|Title:||The Impact Of Federal Legislation For Library Education
|Author(s):||Monroe, Margaret E.
|Subject(s):||Federal aid to libraries --United States
|Abstract:||Almost all discussion of federal legislation for libraries ends,
if indeed it does not begin, with the problem of support versus control.
If support is desirable, is control inevitable ? Library education
has long taken for granted the control which state legislation
requiring certification of librarians may impose on the curriculum.
As a matter of fact, library educators have frequently been the proposers
of such legislation, thus achieving control on their own terms.
When professional vision outruns the legislators' insight and is
persuasive then the profession is able to prescribe the control which
society exercises over the individual librarian.
In the academic world of library education, the yang and yin relationship
of support and control exists within the context of the
scholar's leadership, with the faculty exercising its judgment to use
available support to the best advantage of the students, within the
limits hopefully, the quite broad limits established by the institution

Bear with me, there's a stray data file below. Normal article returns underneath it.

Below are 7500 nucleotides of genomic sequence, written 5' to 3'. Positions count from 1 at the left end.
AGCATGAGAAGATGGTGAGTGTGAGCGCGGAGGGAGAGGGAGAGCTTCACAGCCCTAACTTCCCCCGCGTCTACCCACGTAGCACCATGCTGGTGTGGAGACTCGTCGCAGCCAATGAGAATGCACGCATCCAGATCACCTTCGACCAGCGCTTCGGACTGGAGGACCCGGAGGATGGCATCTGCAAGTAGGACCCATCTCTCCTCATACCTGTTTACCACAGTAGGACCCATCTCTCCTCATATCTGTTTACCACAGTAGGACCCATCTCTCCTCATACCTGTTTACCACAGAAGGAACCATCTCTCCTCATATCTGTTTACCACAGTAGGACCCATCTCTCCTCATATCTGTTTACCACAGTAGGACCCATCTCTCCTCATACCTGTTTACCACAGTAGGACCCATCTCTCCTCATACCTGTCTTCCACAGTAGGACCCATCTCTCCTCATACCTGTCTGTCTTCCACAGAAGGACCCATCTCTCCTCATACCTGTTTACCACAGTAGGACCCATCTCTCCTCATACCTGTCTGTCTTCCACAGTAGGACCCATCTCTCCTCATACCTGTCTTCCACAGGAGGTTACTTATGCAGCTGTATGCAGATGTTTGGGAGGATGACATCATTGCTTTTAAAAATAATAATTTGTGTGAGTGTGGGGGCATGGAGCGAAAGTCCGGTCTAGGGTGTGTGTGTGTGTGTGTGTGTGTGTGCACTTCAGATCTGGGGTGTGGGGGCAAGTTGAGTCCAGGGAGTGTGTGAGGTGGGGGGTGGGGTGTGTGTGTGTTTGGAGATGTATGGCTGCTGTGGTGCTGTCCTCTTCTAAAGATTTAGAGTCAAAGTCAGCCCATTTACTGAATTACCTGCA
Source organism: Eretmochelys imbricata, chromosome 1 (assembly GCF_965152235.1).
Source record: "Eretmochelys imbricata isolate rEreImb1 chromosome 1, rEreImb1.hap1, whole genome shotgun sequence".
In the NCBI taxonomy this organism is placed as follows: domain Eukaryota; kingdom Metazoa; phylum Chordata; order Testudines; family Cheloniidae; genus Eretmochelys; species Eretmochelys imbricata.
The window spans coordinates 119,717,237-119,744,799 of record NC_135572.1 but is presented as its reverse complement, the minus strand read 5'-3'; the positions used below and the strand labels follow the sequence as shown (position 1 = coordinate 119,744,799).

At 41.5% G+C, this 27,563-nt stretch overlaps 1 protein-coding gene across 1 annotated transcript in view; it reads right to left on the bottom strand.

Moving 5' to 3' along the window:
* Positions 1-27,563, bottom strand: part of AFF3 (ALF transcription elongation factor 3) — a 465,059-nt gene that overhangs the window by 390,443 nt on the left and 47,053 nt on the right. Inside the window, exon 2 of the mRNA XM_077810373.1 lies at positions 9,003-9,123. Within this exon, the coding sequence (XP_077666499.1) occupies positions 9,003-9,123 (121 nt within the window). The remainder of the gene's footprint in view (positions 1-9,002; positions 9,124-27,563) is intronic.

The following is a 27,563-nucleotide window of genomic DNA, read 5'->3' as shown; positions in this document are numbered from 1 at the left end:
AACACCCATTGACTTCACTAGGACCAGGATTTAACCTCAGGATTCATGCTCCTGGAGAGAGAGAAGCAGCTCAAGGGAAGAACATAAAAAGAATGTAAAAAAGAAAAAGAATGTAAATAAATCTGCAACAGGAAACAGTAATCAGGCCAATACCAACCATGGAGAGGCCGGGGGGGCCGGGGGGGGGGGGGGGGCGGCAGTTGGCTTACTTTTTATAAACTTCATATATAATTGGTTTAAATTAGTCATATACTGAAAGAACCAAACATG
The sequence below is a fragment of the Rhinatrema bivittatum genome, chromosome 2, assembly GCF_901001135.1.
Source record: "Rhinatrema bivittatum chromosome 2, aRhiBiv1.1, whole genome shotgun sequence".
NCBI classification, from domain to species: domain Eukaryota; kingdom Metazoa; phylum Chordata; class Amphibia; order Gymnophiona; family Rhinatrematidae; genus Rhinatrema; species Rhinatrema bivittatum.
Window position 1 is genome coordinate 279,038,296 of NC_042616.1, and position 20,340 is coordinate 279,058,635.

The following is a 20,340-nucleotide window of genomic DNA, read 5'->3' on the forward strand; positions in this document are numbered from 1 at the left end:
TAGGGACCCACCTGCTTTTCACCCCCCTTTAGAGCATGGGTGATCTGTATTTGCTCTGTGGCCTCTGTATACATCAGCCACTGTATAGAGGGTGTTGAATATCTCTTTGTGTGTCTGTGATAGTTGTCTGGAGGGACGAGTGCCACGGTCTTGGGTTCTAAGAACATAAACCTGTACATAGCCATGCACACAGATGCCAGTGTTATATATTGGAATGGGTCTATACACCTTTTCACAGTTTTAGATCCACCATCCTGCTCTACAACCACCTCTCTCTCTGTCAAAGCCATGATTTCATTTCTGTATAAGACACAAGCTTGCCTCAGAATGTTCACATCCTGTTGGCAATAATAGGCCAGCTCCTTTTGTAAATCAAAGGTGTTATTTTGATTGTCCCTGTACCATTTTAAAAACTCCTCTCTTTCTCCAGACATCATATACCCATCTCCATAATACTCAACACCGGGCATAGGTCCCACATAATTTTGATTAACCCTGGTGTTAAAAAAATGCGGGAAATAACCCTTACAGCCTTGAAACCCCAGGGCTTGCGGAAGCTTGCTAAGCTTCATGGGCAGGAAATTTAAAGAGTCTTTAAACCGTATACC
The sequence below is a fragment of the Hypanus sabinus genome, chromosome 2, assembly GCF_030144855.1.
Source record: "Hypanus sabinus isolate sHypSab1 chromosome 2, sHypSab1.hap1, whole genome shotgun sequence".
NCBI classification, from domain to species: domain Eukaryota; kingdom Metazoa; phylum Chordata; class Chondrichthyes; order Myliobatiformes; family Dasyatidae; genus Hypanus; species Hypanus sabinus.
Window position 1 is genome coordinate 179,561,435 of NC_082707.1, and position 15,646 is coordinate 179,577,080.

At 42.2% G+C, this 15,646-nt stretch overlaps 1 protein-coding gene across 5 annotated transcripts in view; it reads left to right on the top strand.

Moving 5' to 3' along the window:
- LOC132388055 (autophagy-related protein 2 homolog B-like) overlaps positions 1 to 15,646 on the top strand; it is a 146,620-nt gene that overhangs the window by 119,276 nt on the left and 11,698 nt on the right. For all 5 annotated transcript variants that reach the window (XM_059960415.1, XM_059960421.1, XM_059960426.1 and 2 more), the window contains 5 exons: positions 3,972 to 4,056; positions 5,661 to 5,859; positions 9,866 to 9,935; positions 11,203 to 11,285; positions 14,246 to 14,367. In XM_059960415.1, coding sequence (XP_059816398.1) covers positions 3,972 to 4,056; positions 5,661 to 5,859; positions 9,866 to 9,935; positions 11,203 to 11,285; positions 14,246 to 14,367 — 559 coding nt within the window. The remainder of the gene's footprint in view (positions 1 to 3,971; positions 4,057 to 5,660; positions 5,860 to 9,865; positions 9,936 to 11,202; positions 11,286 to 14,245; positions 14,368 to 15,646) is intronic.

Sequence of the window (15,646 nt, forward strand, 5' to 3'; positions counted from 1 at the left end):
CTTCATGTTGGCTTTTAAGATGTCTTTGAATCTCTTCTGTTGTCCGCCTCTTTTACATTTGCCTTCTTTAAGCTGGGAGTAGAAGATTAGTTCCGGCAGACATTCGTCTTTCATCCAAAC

and by society.
Ideally, legislation for library education should enable the exercise
of the best faculty judgment within the context of society's need
and the legislative intent. But faculty judgment varies in competence.
Legislation, then, must attempt to embody support for, and control
within, the best available faculty judgment. State legislation specifically
for library education has tended to limit itself to identification
of the curriculum required for proficiency in librarianship; it generally
involves setting minimums, and therefore has not been able to
embody necessarily the best faculty judgments on the optimum program
of library education. On the other hand, federal legislation,
which has only begun to be directed toward library education, has
tended to look toward optimums; the National Defense Education Act,
for example, looks toward the best possible education for school librarians
but allows faculty judgment to be determinative as to means.
|Publisher:||Graduate School of Library Science. University of Illinois at Urbana-Champaign
|Citation Info:||In W.Ladley (ed). 1966. Federal legislation for libraries : papers presented at an institute conducted by the University of Illinois Graduate School of Library Science, November 6-9, 1966. Urbana, Il: Graduate School of Library Science: 41-47.
|Series/Report:||Allerton Park Institute (13th : 1966)
|Genre:||Conference Paper / Presentation
|Publication Status:||published or submitted for publication
|Rights Information:||Copyright owned by Board of Trustees of the University of Illinois. 1966.
|Date Available in IDEALS:||2007-07-16